Start your morning visiting Pitti Palace, one of Florence’s iconic buildings. This palace started out as Luca Pitti’s residence. He was a merchant – who was remarkably good at it – who decided to have his house built here. He died before it was finished. The dynasties that lived here after, the Medici, the Hapsburg-Lorraine and the Savoy, finished and extended the building to the enormous palace it is now.

It now houses a few museums. On the ground floor is the Treasury of the Grand Dukes, also known as the Silver Museum. This is where the Medici’s silverware, jewelry and porcelain collection is displayed. The Palatine Gallery is on the first floor, which showcases a collection of paintings from the 16th and 17th Century. Go all the way to the top for the Gallery of Modern Art. Throughout the building, you’ll see original furnishings, so it’s easy to imagine what it would be like to live here.

Behind Palazzo Pitti are the Boboli Gardens. Go for a stroll (or a hike!) on these beautifully landscaped grounds. Imagine living here and having all this lavish space to yourself. The 111 acres are enough to spend hours exploring every corner of these royal gardens. Just a Pitti you don’t have more time (I’ll see myself out).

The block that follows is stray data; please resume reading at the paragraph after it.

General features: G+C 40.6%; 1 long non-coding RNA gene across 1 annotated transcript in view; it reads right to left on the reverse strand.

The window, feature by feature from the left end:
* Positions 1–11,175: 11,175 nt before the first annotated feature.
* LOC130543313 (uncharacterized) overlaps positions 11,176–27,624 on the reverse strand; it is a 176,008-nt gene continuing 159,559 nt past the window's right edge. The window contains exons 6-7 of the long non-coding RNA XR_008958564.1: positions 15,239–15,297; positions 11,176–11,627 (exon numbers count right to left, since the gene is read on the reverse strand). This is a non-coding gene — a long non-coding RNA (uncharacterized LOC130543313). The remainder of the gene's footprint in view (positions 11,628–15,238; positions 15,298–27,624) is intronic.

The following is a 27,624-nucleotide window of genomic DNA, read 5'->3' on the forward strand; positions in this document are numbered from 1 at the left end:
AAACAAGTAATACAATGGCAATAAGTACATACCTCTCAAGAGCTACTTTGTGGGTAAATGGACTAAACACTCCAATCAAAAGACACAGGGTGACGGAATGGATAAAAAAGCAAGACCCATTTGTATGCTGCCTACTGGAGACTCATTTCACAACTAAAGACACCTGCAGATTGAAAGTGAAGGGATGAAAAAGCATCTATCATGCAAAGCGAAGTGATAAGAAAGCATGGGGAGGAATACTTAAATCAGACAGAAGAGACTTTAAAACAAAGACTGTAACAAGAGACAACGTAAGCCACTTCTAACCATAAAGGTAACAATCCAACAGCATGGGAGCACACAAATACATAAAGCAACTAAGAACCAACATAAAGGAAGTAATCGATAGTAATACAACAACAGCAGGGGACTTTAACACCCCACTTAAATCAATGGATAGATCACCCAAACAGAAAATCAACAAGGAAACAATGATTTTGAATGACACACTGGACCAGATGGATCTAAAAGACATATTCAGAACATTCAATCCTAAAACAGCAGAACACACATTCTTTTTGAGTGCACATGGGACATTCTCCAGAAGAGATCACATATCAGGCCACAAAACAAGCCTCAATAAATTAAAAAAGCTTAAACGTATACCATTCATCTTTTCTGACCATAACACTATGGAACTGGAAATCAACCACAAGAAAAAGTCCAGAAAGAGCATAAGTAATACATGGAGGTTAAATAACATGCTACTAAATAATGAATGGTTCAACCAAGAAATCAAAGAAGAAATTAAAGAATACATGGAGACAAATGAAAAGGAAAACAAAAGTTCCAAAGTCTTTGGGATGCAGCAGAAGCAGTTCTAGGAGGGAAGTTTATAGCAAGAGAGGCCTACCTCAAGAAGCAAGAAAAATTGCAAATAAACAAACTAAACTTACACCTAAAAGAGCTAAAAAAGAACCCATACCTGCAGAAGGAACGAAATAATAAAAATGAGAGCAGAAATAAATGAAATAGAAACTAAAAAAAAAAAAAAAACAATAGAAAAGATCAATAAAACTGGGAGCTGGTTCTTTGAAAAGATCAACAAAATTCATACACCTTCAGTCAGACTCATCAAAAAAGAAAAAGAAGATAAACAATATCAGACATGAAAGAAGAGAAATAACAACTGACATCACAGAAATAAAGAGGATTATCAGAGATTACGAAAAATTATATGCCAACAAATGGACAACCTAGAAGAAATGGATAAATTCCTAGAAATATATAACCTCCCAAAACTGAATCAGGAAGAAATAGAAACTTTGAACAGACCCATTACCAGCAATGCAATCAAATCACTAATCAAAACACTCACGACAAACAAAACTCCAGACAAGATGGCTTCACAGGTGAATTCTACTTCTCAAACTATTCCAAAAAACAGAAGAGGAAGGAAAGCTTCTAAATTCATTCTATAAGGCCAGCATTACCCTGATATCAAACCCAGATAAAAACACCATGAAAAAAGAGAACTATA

Make the most of your morning visiting Palazzo Pitti and the Boboli Gardens by booking a guided tour.

Lunch at Mangiafuoco Bracerie

It’s difficult to order any food in Italy and be disappointed. Italian cuisine is all about fairly simple meals with few, but high-quality fresh ingredients. Tuscan cuisine is a very authentic cuisine, where popular dishes that were originally cooked at home made their way into the restaurants. Mangiafuoco Bracerie is an authentic restaurant where you can try local specialties.

For lunch, you should try one of the following typical Florentine meals:

  • Pappa al Pomodoro: a rustic tomato soup, made with Tuscan ribbed tomatoes, olive oil, garlic and basil. The soup is thickened with stale bread. More of a tomato porridge than soup, this is a delicious and perfect option for lunch.
  • Ribollita: another hearty soup (again, more like a stew), made with vegetables, beans and bread. It’s often made the day before it’s served, to give it a rich flavor.